You also have the option to purchase the car at the original residual value that was set by the leasing company on the day that you leased the car. This is definitely a smart decision if the car is worth more than the residual value. If it is, you could probably sell it for a profit. If you don’t, you can continue to drive the car for as long as you please.

Open End Lease
So what is an open end lease? With an open end lease, a residual value is still determined at the time when the lease agreement is signed. However, you, the lessee, is held financially responsible if the value of the car is less than the agreed upon residual value at the end of the lease. This means that you would have to pay for the difference between the residual value and the value of the car at the end of the lease term if the value of the car ends up being less than the agreed upon residual. On the other hand, if the value of the car at the end of the lease term is worth more than the residual value, the leasing company will pay you the difference between that value and the residual value. As you can probably tell, open end leases can cost more than closed end leases. They are generally used more for commercial business leasing.

What Type of Lease is Better?
If you are a consumer who is interested in leasing a vehicle with a good monthly payment, you should always lease a car with a closed end lease. You will save a great deal of money by avoiding a large sum of money that you would be liable to pay with an open end lease if your car’s value has depreciated more than expected.

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Tax Benefits of Leasing a Car

Friday, September 2nd, 2011

You often hear people talk about the tax benefits that are available to individuals who lease vehicles. Many people claim tax deductions or tax write-offs on their federal income taxes by leasing cars. Generally speaking, if you leased a car that is completely or even partly used for business purposes, you can significantly reduce your tax liability.

How Do You Figure Out Your Tax Deductions?
According to the IRS, there are two specific ways through which you can claim deductions on car expenses or more specifically, car leasing expenses. The first way is to use what is known as the standard mileage rate. With the standard mileage rate, your deductible expenses are calculated based on the number of miles your car was driven for business. The second way is by using actual expenses. Here, you determine tax deductions according to the amount that your car was used for business.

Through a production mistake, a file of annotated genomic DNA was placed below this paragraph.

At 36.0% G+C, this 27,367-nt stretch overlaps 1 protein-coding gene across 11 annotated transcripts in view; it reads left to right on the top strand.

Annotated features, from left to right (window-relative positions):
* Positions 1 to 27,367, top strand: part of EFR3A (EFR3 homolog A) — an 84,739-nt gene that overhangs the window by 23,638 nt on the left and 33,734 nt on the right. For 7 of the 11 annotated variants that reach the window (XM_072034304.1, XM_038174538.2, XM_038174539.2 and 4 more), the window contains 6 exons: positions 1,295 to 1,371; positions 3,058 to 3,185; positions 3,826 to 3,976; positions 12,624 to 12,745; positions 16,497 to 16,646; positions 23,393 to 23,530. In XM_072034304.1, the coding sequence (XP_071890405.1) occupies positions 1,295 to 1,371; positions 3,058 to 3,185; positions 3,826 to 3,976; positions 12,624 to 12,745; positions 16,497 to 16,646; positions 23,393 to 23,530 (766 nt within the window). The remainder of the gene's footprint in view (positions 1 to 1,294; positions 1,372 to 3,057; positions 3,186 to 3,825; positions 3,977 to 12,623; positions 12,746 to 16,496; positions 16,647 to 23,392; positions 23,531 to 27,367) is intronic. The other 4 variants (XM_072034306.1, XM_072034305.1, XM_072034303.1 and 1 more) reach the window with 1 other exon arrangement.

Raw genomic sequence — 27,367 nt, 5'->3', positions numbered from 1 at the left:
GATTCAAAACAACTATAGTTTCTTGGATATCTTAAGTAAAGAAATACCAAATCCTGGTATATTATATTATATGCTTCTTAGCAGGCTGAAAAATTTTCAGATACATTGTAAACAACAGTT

Here is what the IRS specifically mentions about car lease tax deductions:

“If you lease a car, truck, or van that you use in your business, you can use the standard mileage rate or actual expenses to figure your deductible expense. This section explains how to figure actual expenses for a leased car, truck, or van.

Deductible payments. If you choose to use actual expenses, you can deduct the part of each lease payment that is for the use of the vehicle in your business. You cannot deduct any part of a lease payment that is for personal use of the vehicle, such as commuting.”

Consult a Tax Advisor or an Accountant!
While the IRS does provide specific details as to how you can deduct car lease expenses on your taxes, this information can be complicated and obscure. If you would like to learn more about the tax benefits of car leasing, you should consult a reputable tax advisor or accountant.

More Information about Tax Benefits of Leasing a Car
If you would like to read more specific information about the tax benefits of leasing a car, visit the section of the IRS website that deals with business transportation expenses here.